Monday, May 7, 2012
A Moving Experience
On weekends and nights, we packed, moved, and unpacked.
The rules we followed during the process were
1. Living things first - ensure the health of each other, Kathy's father (who is moving in with us), and our animals
2. Empty the old house - although it's appealing to focus on creating a new life, the old one must be swept clean first
3. Focus on basic function in the new house - bedrooms, the kitchen, and bathrooms are more important than the living room, family room, or garage
4. Repairs to the new house - no matter how attentive a seller might be, there will always be dozens of small repairs to do whenever a house changes hands
5. Aesthetics in the new house - it will be weeks before all the boxes are emptied and everything is restored to order. That's ok.
When we packed, we triaged items into three piles - save, donate, or recycle.
During the unpacking process, I reflected on the things we kept. Why did we save the things we did?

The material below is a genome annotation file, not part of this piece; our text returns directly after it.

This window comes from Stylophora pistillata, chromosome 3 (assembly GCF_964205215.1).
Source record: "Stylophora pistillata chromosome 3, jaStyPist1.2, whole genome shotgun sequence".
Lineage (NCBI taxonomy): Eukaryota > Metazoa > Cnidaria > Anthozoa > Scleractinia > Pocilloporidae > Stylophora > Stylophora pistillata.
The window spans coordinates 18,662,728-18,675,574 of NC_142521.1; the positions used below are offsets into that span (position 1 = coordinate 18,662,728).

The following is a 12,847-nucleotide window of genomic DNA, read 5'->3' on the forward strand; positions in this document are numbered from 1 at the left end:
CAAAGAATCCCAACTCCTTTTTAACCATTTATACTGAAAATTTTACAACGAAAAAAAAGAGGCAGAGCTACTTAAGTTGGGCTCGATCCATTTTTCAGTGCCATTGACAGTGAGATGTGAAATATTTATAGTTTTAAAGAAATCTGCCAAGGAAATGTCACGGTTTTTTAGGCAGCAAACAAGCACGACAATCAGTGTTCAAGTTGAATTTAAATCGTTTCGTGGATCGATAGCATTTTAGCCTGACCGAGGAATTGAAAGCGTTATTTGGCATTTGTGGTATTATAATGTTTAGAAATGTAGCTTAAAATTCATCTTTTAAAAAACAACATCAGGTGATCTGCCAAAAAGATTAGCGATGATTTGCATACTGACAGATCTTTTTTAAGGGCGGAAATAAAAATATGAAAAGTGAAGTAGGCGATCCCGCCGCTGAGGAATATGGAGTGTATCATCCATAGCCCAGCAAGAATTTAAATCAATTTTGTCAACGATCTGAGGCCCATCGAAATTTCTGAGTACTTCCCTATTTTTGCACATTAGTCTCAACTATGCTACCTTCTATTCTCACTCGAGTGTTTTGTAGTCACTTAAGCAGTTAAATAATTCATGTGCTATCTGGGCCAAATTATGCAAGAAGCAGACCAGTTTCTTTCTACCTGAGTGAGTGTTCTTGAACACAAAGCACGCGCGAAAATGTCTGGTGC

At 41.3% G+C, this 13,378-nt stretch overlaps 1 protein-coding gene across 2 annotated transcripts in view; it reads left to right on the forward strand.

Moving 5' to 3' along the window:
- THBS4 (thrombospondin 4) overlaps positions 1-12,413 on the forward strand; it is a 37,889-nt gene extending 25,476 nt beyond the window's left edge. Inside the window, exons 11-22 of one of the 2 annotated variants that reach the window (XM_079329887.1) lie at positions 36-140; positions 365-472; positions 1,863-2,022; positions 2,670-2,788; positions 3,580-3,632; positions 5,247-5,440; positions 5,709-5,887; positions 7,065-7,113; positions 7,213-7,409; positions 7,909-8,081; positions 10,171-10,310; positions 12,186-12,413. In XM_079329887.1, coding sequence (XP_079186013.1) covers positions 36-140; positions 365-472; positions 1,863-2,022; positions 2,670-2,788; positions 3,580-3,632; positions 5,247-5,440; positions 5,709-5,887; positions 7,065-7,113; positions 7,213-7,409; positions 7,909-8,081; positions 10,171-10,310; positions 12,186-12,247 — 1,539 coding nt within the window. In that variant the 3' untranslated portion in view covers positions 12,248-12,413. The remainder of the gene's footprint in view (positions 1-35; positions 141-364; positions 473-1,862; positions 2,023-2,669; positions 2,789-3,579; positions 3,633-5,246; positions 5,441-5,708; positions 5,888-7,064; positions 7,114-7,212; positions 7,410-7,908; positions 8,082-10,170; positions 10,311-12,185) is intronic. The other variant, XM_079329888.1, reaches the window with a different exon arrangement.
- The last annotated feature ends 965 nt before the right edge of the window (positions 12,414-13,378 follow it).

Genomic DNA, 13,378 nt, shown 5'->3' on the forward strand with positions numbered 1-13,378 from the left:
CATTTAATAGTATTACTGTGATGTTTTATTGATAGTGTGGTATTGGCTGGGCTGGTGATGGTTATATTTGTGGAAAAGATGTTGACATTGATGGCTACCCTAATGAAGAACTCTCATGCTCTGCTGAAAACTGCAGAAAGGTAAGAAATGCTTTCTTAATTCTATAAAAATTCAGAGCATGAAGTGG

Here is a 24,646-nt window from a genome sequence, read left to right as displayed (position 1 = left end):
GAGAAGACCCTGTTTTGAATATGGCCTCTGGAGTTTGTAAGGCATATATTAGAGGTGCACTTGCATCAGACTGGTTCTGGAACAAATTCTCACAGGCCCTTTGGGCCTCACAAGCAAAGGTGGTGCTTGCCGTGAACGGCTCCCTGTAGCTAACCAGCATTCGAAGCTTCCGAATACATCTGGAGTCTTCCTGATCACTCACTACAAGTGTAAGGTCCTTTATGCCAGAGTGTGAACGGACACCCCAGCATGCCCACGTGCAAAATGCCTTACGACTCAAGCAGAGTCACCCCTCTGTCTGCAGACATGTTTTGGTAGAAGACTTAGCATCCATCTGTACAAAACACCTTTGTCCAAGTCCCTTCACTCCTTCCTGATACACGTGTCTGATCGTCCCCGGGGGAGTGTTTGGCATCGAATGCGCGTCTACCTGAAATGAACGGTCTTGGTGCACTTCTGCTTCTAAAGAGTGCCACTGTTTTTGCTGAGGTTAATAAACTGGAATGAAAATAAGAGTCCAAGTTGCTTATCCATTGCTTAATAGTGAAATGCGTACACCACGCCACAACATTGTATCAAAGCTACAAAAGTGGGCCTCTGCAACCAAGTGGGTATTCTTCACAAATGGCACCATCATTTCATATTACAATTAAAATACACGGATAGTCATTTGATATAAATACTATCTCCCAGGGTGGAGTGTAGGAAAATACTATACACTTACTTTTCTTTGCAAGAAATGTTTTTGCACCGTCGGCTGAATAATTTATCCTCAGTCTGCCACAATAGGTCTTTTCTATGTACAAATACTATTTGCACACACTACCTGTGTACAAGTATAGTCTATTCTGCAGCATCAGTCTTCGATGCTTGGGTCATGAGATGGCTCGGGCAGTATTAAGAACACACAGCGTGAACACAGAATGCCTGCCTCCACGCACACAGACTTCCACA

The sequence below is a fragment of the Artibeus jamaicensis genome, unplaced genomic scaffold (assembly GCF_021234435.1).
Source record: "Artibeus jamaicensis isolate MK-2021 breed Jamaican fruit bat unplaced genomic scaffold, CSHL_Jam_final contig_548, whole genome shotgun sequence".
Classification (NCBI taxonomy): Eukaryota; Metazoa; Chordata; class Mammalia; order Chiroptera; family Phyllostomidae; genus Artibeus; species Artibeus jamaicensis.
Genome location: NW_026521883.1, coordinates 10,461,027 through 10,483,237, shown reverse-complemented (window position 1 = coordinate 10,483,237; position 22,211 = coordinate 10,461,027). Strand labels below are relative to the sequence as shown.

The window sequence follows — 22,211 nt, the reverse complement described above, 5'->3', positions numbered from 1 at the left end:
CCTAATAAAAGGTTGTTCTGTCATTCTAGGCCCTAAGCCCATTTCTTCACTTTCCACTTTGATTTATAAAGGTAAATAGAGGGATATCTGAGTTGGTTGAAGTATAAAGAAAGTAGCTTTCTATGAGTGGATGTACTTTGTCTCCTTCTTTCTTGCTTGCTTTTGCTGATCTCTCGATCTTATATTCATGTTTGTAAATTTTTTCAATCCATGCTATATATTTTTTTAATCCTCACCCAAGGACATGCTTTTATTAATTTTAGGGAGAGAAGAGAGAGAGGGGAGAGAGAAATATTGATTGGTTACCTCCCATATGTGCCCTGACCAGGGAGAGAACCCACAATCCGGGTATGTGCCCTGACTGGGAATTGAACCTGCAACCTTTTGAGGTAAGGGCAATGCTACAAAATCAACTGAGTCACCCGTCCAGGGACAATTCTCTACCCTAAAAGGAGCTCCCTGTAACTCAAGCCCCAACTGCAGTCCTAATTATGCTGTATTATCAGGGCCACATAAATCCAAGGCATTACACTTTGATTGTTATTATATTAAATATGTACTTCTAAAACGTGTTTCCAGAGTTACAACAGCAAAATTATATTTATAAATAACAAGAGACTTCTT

Because they are meaningful parts of our lives.
The photo above illustrates a few items from the top drawer of my dresser:
C. Everett Koop's Coin that he gave me in 2008 after I presented the Koop lecture at Dartmouth
The neckerchief holder for my cub scout uniform from 1969. My father made it for me by hand tooling leather using supplies he purchased from the Tandy Company in the pre-Radioshack days
An integrated circuit tie tack given to me by Professor Frederick Termon, commemorating the first microprocessor used in Hewlett Packard products. The chip has an embedded photo-micrograph signed by David Packard and Bill Hewlett
A tiny birdhouse that my daughter and I found while geocaching at one of the most remarkable geocaches - the Depot in Needham.
A sleigh bell that my daughter received when our family spent a winter's night on the Polar Express. I can still hear it's sweet sound
A coin, a piece of leather, a plastic tie tack, a little birdhouse, and a bell may seem like trinkets, but to me they represent milestones, emotional moments, and treasured memories. They may have little monetary value, but to me they're priceless.
During our move we wanted to consciously think about what we own and why we own it. Now that we've moved, we're reducing our belongings to those things that really matter as we chart a new course to the future.
Posted by John Halamka at 3:00 AM